And once they're up, there's nothing cool about lying down in the parking lot so you can reach up under the grille and pull down the armature to fold them closed. (Eventually, I learned a half-pushup maneuver that kept me from having to literally lie down on the ground, but that lost its charm after I fell over in the Post Office parking lot. See above comment about looking cool.)
So we know they're a problem, and even when you've recently replaced the little witches-hat pieces, they won't last in perpetuity. Passing over the obvious, tired joke about vacuum systems in general, the headlights are devilishly hard to troubleshoot--no multimeters here, folks. Even when the system is all sealed up, it still depends on vacuum produced by the engine, which means both that it has to be running in order for them to work, and that their function will be affected by mods (such as a performance cam) that change the amount of vacuum the engine produces.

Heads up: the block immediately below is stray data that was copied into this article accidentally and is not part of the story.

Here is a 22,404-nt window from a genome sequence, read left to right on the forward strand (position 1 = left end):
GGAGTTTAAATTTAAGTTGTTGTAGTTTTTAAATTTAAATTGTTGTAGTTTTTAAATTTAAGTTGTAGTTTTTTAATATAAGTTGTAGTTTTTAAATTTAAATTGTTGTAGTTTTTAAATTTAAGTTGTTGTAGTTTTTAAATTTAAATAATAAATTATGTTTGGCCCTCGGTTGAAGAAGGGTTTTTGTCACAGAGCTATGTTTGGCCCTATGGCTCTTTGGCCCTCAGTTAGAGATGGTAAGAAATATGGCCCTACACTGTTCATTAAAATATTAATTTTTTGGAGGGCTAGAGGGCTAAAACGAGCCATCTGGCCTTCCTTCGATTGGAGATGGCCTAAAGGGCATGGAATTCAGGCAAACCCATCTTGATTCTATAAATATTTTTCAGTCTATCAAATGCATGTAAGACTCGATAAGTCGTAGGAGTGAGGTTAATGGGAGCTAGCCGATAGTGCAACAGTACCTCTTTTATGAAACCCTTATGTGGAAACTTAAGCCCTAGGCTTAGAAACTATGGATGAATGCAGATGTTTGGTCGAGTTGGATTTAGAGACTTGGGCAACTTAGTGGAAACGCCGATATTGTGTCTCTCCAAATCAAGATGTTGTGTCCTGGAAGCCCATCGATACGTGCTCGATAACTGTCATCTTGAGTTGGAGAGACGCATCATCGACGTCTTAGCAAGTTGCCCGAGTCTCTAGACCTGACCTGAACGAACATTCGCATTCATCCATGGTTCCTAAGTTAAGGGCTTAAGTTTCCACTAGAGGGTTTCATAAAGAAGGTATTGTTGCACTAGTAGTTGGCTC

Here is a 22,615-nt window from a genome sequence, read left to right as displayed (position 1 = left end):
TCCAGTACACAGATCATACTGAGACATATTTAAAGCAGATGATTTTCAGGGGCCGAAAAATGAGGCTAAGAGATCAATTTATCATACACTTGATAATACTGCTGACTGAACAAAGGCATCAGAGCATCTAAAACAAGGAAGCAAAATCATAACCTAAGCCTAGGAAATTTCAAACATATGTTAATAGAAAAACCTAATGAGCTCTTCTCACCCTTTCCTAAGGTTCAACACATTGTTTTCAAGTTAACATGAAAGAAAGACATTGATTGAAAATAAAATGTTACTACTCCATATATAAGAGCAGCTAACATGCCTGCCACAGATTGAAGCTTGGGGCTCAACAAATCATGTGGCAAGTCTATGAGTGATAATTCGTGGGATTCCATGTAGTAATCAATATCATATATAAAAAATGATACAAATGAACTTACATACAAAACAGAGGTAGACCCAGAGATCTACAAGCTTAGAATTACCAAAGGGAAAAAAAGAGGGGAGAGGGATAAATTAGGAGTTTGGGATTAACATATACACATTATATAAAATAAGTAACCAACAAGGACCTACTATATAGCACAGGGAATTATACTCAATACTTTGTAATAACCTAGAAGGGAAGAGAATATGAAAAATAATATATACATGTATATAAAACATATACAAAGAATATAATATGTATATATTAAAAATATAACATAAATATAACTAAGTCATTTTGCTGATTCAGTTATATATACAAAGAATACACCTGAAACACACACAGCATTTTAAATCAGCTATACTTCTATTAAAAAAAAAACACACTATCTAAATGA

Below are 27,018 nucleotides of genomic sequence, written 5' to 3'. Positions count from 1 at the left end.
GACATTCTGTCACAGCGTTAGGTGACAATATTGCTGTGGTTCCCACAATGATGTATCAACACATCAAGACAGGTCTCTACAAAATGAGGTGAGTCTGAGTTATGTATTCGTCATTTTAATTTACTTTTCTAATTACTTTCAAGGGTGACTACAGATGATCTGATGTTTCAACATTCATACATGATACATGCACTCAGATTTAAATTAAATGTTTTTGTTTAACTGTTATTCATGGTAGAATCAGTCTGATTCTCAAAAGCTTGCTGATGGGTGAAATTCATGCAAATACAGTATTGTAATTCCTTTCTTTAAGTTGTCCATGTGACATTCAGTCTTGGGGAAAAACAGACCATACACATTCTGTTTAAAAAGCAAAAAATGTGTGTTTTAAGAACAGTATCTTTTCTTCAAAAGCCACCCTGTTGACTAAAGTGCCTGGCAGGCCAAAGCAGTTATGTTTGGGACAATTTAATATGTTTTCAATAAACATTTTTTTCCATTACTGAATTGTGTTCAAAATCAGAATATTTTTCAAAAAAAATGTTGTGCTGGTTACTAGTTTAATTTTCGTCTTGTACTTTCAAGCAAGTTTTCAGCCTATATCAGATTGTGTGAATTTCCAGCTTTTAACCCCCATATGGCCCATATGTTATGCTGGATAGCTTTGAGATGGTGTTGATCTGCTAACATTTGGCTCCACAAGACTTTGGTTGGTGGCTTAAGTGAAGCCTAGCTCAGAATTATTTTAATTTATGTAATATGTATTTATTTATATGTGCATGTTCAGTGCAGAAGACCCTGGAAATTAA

Now that we've outlined the problem, let's talk about the solution. When Wolfgang Geiger took on a '72 coupe, nicknamed "Rebecca," for a complete restoration in his shop, Elite Custom Paint and Body (ECPB), the owner had already had enough of the stock system. Among the modifications, which included EFI and a gorgeous Steel Cities gray paint job, were firm instructions from customer Bill Ray to eliminate the vacuum system entirely. As the car neared completion, Geiger realized that there wasn't a kit available that would let him replace it with an electric alternative. Perhaps underestimating how committed the customer was to getting rid of the vacuum, Geiger apologetically told him that while he was sorry, it couldn't be done.